Drink-driving can never be a good omen in a King novel though, and sure enough, Paul crashes his car, badly breaking his legs and falling unconscious. Enter Annie Wilkes, the absolutely brilliant antagonist of Misery. Annie finds Paul and 'nurses' him back to health – or at least saves him from death. To begin with, everything seems good; Annie is Paul’s “number one fan” and she excitedly tells the bedbound and pain-killing-drug-dependent Paul how excited she is to read Misery’s Child. She is not happy with the ending however, and subjects the “dirty birdie” Paul to severe mental and physical tortures.

Annie seems to suffer from a mental illness, most probably bipolar mood disorder, and she forces Paul to write a new Misery Chastain book. Terrified of his prisoner, and dependent of the illicit painkillers that Annie provides, Paul begins to write. Misery is a very claustrophobic novel, with the tone set by Annie’s moods. The darker her moods, such as when she crushes a rat with her hand, staring vacantly as she does, the more uncomfortable the read. The novel is a slow burner, but gains momentum as Annie begins to lose control of herself.

King has a knack of creating extraordinary villains, with Annie being joined by The Shining’s Jack Torrence as two of the most terrifying characters to appear in print. I found myself drawn towards Annie in a way I didn’t with Paul. Of course, I wanted Paul to escape from her hideous entrapment, but I felt desperately sorry for her. Annie’s mental condition leaves her a danger to others, namely Paul, and also to herself. Her strange logic and own set morals (she thinks that swearing is very bad for the soul, yet has no qualms about taking an axe to a disabled man) create darkly comical moments which actually exacerbate the tension, rather than relieve it.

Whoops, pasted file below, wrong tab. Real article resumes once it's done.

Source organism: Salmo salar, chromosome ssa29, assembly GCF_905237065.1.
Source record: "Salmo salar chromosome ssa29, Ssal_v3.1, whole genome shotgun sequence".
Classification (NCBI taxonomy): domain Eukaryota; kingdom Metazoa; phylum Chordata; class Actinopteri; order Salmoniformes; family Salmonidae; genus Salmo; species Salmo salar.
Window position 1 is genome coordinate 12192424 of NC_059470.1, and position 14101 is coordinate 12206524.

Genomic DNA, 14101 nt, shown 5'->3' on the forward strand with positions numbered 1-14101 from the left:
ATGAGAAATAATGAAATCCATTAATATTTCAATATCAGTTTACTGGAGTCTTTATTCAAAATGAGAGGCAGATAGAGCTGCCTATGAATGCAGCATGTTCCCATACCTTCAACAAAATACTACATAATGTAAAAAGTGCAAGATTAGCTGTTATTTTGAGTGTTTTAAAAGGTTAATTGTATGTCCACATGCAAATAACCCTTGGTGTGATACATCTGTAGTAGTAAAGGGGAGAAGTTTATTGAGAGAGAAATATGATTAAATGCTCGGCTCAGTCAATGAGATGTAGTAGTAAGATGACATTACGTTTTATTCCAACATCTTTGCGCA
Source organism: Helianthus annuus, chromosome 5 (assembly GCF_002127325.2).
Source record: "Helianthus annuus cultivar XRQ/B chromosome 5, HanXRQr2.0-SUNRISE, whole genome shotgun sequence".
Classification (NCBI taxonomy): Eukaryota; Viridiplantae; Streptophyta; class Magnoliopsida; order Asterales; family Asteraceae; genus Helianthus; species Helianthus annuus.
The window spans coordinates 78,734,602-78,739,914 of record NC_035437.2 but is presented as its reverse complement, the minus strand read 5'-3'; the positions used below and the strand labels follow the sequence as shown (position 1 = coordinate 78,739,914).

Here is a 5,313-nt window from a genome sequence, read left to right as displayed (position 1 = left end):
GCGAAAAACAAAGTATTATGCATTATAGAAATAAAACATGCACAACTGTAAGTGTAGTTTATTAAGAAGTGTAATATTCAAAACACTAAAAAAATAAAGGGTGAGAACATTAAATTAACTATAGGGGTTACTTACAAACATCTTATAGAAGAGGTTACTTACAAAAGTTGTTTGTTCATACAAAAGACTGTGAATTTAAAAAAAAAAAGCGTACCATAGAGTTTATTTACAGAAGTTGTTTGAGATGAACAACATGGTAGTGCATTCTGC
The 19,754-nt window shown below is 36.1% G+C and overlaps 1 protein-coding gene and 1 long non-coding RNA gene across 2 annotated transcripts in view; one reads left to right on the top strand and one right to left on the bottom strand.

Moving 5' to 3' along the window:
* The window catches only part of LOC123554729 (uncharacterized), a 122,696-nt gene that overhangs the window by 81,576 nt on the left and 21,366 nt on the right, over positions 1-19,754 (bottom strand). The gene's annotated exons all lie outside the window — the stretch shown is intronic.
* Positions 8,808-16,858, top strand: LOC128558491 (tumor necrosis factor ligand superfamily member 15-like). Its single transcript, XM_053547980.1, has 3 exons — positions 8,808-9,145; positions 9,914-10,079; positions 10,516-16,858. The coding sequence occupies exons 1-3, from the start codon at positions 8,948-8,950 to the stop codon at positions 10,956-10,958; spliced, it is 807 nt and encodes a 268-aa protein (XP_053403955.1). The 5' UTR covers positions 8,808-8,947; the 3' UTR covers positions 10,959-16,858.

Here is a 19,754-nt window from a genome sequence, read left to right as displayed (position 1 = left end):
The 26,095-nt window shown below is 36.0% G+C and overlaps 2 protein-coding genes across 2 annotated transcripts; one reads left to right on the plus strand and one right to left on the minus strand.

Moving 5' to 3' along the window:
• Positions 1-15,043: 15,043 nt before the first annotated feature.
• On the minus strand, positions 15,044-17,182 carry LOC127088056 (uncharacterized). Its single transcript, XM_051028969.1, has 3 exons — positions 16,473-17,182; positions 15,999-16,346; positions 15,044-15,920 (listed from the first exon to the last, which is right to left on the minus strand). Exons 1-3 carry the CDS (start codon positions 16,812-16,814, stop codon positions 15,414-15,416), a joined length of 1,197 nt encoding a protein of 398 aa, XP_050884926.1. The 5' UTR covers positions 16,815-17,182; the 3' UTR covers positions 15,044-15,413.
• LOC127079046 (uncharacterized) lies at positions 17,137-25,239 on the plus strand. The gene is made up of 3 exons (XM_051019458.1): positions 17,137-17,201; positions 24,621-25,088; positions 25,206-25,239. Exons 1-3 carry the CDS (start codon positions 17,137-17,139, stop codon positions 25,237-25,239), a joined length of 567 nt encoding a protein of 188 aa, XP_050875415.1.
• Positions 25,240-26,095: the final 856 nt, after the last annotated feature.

King’s craft is at its finest in Misery. To sustain a 320 page psychological horror novel with only two characters is testament of his narrative voice. The book is written in third person, focalised through Paul. King’s would-be-funny-if-it-wasn’t-so-terrifying writing style is evident after Annie angrily told Paul the beginning of his new book wasn’t good enough. King’s narrator writes:

He hadn’t cared for her mood this morning. He supposed he should count himself lucky that she hadn’t re-broken his legs with a baseball bat or given him a battery-acid manicure or something similar to indicate her displeasure with the way he had begun her book – such critical responses were always possible, given Annie’s unique view of the world.

This is typical of a Stephen King novel. He has a way of hooking his reader with his conversational narrative voice. It is this ability to speak to the reader that draws them in, making them care what happens to the characters, and it is why he has had success across the genres, from Westerns to Fantasies.

Misery is just one of many works by Stephen King that I would recommend. Stuffy academia may sniff that King isn’t high-brow enough, but my approach to reading is this: